Closing the gap is not only a smart business decision it is absolutely imperative in order to maintain progress. While using in house employees is one option, an interim employee will be a more common feature in agile businesses in the future. It will prove to be far too expensive to reflect and wish you had made the ‘other’, more agile choice.
Interim management represents a ‘fast start’ opportunity for companies to execute change, new strategies, new initiatives or a host of other business execution challenges - without adding to permanent executive employee numbers. Although their position within your company is short term, an interim manager can make a positive long term impact upon your business.
It is not a stretch to say that a lot of businesses today are under duress and being forced to re-evaluate their normal business processes. This is a perfect opportunity for the Interim Manager. Most businesses have new mission critical projects that need doing, but having the existing executive team labour over them while fulfilling their other responsibilities is a recipe for failure. Interim assignments usually range from three to nine months, while some are made longer upon agreement. Interim Managers are uniquely focused on a project deliverable rather than future employment. Their role is specific and temporary and a successful outcome fuels their reputation for new assignments.
There are two key points when considering when to use an interim:
Firstly, interim management will work in any industry function as long as it matches two simple criteria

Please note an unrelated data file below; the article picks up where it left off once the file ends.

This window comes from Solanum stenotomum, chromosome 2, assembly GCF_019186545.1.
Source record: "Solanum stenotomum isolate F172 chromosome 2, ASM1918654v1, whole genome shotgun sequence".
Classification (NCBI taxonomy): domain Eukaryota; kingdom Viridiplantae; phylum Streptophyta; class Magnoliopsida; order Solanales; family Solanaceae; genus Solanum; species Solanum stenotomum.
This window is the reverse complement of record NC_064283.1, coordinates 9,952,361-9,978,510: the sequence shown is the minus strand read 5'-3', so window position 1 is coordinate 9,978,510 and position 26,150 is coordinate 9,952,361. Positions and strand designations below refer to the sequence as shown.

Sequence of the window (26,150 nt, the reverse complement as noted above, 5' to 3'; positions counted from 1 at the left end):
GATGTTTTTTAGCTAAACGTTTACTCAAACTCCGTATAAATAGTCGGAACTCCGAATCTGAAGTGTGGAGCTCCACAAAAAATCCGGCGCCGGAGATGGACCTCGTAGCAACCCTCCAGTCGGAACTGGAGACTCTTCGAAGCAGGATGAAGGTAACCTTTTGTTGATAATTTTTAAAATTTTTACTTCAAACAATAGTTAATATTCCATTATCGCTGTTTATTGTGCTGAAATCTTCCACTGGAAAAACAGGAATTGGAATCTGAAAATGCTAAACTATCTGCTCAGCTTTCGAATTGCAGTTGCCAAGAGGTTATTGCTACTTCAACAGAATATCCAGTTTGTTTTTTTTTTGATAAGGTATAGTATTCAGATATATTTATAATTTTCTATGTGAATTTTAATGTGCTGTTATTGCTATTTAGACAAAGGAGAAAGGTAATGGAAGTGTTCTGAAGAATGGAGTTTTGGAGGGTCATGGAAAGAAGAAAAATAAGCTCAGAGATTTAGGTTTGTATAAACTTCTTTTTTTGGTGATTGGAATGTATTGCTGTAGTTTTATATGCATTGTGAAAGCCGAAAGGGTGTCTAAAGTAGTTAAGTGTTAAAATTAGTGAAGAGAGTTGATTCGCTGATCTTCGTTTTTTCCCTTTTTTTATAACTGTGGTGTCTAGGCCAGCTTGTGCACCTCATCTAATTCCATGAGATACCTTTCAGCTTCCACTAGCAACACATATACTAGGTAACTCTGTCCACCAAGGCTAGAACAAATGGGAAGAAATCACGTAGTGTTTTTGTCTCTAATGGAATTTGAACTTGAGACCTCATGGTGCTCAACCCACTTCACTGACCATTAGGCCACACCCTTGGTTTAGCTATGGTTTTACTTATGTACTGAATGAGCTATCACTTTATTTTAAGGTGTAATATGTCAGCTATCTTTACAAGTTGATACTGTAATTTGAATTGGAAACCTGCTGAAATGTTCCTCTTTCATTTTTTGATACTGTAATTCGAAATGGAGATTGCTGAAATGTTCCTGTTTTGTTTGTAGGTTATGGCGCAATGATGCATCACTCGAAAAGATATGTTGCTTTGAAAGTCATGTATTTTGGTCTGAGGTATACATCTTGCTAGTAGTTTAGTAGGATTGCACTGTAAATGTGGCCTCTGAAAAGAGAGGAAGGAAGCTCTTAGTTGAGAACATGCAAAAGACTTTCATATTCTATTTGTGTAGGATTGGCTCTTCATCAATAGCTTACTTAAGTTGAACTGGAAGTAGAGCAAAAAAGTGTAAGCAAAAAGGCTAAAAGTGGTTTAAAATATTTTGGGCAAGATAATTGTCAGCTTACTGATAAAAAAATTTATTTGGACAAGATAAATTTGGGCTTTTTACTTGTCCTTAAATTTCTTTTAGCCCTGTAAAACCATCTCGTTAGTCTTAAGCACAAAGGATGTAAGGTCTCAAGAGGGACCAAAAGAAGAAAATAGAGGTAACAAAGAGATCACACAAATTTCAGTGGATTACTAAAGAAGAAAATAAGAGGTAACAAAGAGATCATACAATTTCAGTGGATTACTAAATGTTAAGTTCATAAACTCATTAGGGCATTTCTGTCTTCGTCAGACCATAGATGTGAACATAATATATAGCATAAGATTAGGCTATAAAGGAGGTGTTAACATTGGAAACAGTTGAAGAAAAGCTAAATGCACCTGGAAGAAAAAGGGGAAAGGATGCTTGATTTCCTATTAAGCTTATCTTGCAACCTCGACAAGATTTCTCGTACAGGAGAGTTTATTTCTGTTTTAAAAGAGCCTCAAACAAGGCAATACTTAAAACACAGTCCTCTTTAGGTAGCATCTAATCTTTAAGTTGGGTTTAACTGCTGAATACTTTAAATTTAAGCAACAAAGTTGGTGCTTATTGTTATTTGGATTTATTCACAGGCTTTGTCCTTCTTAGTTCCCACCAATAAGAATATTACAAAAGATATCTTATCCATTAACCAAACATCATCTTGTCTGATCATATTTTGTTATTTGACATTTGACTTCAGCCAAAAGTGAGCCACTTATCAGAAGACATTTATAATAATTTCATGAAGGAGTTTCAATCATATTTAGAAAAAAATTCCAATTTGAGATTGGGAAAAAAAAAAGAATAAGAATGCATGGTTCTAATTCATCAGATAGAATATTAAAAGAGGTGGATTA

- The role is at middle-to senior-management level
- There is a need for highly specialised knowledge or experience
Secondly, the quality of the interim manager is the major success factor. Interims are usually less expensive than consultants, with higher average rates than employees – but they are focused on your specific goals. An interim manager may be exactly what your business needs in uncertain times. There are various factors that need to be considered, however, to ensure that they will produce the results you need.
- Make sure needs are well understood – preparing a project scope, defining milestones and quality measures, and deciding on the timescales are imperative
- Recognise that hiring an interim brings you the skills, specialist knowledge, and flexibility you or your business may be currently lacking
- IMs are an asset and it is a client to client relationship – form a relationship that lasts, as you may need them again
- Be clear about project team structure. Decide who the interim manager will report to, what resources they will have available and be sure you know how they will be managed
- Set high expectations - of both your recruiter and the interim manager
Hiring an interim manager is vastly different from a normal hiring situation. Interim managers are generally sourced within days as opposed to the weeks or months needed for a permanent position. Recruiters who understand this function have databases and contact networks that allow these resources to be found quickly and the engagement of interims carries inherently less risk than hiring permanent employees. Leading providers will ensure that genuine independent contracts and comprehensive insurance coverage supports all interims.
The assignments are typically less than a year with an understanding employment will be terminated upon completion. Contracts are usually for an initial period, can be renewed and the engaging company has the ability to terminate without cause at any point in the relationship.